labs_title

Global patterns of drought recovery

C.R. Schwalm, W.R.L. Anderegg, A.M. Michalak, J.B. Fisher, F. Biondi, G. Koch, M. Litvak, K. Ogle, J.D. Shaw, A. Wolf, D.N. Huntzinger, K. Schaefer, R. Cook, Y. Wei, Y. Fang, D. Hayes, M. Huang, A. Jain and H. Tian

In this work, we examine trends in drought recovery over the last hundred years, and finds that drought recovery times are strongly associated with climate and carbon cycle dynamics. We also find that drought recovery is longest in the tropics and high northern latitudes, which are both vulnerable areas of Earth’s climate system, and that drought impacts, as defined by area in active drought recovery, have increased over the twentieth century.


Figure: Spatial pattern of drought recovery time. Recovery time by grid cell across all combinations of GPP and integration time. White areas are water, barren, or did not experience any relevant drought events.

Abstract

Drought, a recurring phenomenon with major impacts on both human and natural systems, is the most widespread climatic extreme that negatively affects the land carbon sink. Although twentieth-century trends in drought regimes are ambiguous, across many regions more frequent and severe droughts are expected in the twenty-first century. Recovery time—how long an ecosystem requires to revert to its pre-drought functional state—is a critical metric of drought impact. Yet the factors influencing drought recovery and its spatiotemporal patterns at the global scale are largely unknown. Here we analyse three independent datasets of gross primary productivity and show that, across diverse ecosystems, drought recovery times are strongly associated with climate and carbon cycle dynamics, with biodiversity and CO2 fertilization as secondary factors. Our analysis also provides two key insights into the spatiotemporal patterns of drought recovery time: first, that recovery is longest in the tropics and high northern latitudes (both vulnerable areas of Earth’s climate system) and second, that drought impacts (assessed using the area of ecosystems actively recovering and time to recovery) have increased over the twentieth century. If droughts become more frequent, as expected, the time between droughts may become shorter than drought recovery time, leading to permanently damaged ecosystems and widespread degradation of the land carbon sink.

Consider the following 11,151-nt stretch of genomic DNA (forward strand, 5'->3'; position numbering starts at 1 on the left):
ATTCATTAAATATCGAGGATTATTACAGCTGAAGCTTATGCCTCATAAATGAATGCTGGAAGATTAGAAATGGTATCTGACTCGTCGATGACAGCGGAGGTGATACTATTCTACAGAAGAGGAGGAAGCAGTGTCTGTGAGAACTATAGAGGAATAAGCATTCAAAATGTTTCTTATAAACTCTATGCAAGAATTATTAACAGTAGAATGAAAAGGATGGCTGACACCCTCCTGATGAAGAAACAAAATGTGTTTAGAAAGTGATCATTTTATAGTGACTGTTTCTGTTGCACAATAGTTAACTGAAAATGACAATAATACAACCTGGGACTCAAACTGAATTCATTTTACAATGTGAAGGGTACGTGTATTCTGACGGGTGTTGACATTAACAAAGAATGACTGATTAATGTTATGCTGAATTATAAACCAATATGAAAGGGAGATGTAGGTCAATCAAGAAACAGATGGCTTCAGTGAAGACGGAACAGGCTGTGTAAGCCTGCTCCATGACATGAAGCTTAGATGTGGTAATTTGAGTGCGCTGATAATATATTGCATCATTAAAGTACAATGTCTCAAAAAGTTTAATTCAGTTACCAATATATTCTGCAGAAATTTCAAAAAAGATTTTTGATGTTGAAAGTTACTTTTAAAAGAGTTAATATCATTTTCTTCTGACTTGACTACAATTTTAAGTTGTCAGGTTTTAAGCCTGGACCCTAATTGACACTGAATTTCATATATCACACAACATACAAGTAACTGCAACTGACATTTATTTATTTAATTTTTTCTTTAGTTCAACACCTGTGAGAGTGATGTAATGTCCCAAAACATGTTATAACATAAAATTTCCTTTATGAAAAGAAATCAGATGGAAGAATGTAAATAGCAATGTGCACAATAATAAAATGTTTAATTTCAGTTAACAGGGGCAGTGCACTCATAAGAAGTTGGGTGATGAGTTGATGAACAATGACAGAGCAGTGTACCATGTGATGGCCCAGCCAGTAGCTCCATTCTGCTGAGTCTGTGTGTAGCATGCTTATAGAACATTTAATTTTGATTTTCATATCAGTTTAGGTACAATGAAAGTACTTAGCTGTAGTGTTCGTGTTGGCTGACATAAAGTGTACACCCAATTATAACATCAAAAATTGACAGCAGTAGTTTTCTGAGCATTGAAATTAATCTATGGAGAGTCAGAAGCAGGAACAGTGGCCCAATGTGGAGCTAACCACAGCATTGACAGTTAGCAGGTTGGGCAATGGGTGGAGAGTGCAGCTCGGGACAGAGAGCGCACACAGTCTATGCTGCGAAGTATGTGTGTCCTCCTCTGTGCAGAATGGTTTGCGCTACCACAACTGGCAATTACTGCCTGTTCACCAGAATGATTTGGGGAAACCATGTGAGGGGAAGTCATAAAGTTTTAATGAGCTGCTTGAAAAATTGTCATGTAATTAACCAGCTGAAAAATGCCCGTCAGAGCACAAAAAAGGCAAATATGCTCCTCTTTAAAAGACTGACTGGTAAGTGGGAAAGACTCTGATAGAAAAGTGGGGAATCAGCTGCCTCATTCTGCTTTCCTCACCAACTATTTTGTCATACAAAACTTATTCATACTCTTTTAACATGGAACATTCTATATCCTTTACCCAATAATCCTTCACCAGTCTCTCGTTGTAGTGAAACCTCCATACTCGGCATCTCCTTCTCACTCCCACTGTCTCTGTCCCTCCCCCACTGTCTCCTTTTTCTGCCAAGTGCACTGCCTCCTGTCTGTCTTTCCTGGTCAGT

Schwalm, C.R., W.R.L. Anderegg, A.M. Michalak, J.B. Fisher, F. Biondi, G. Koch, M. Litvak, K. Ogle, J.D. Shaw, A. Wolf, D.N. Huntzinger, K. Schaefer, R. Cook, Y. Wei, Y. Fang, D. Hayes, M. Huang, A. Jain, H. Tian (2017) "Global patterns of drought recovery", Nature, 548 (7666), 202–205, doi:10.1038/nature23021